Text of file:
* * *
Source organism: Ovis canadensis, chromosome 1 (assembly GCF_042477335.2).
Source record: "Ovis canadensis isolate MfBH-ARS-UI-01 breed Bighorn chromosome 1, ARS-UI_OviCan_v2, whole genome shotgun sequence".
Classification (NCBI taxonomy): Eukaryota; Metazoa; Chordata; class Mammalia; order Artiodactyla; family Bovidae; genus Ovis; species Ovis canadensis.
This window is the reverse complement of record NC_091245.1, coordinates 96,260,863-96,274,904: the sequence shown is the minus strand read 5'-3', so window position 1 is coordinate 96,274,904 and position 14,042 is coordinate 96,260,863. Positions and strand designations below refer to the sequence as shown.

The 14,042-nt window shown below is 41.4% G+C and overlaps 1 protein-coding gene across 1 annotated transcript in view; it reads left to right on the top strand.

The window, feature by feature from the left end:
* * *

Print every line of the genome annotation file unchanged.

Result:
Source organism: Ovis canadensis, chromosome 1 (assembly GCF_042477335.2).
Source record: "Ovis canadensis isolate MfBH-ARS-UI-01 breed Bighorn chromosome 1, ARS-UI_OviCan_v2, whole genome shotgun sequence".
Classification (NCBI taxonomy): Eukaryota; Metazoa; Chordata; class Mammalia; order Artiodactyla; family Bovidae; genus Ovis; species Ovis canadensis.
This window is the reverse complement of record NC_091245.1, coordinates 96,260,863-96,274,904: the sequence shown is the minus strand read 5'-3', so window position 1 is coordinate 96,274,904 and position 14,042 is coordinate 96,260,863. Positions and strand designations below refer to the sequence as shown.

The 14,042-nt window shown below is 41.4% G+C and overlaps 1 protein-coding gene across 1 annotated transcript in view; it reads left to right on the top strand.

The window, feature by feature from the left end: